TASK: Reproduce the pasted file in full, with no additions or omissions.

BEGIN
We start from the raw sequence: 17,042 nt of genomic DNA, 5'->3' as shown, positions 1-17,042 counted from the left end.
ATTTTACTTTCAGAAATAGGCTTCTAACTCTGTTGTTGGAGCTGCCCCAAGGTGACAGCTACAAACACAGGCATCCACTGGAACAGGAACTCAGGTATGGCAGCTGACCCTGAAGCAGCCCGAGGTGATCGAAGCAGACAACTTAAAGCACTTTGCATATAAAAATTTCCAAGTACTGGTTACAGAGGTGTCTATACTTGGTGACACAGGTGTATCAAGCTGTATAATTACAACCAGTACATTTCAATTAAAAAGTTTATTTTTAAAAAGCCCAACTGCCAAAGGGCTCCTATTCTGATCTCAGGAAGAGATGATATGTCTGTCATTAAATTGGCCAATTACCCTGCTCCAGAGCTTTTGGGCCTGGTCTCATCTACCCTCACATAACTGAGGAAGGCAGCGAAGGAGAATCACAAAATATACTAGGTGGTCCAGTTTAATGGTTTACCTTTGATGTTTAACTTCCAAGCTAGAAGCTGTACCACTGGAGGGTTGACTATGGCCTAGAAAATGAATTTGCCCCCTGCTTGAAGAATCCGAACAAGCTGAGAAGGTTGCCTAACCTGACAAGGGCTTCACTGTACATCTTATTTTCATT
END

We start from the raw sequence: 17,042 nt of genomic DNA, 5'->3' as shown, positions 1-17,042 counted from the left end.
ATTTTACTTTCAGAAATAGGCTTCTAACTCTGTTGTTGGAGCTGCCCCAAGGTGACAGCTACAAACACAGGCATCCACTGGAACAGGAACTCAGGTATGGCAGCTGACCCTGAAGCAGCCCGAGGTGATCGAAGCAGACAACTTAAAGCACTTTGCATATAAAAATTTCCAAGTACTGGTTACAGAGGTGTCTATACTTGGTGACACAGGTGTATCAAGCTGTATAATTACAACCAGTACATTTCAATTAAAAAGTTTATTTTTAAAAAGCCCAACTGCCAAAGGGCTCCTATTCTGATCTCAGGAAGAGATGATATGTCTGTCATTAAATTGGCCAATTACCCTGCTCCAGAGCTTTTGGGCCTGGTCTCATCTACCCTCACATAACTGAGGAAGGCAGCGAAGGAGAATCACAAAATATACTAGGTGGTCCAGTTTAATGGTTTACCTTTGATGTTTAACTTCCAAGCTAGAAGCTGTACCACTGGAGGGTTGACTATGGCCTAGAAAATGAATTTGCCCCCTGCTTGAAGAATCCGAACAAGCTGAGAAGGTTGCCTAACCTGACAAGGGCTTCACTGTACATCTTATTTTCATT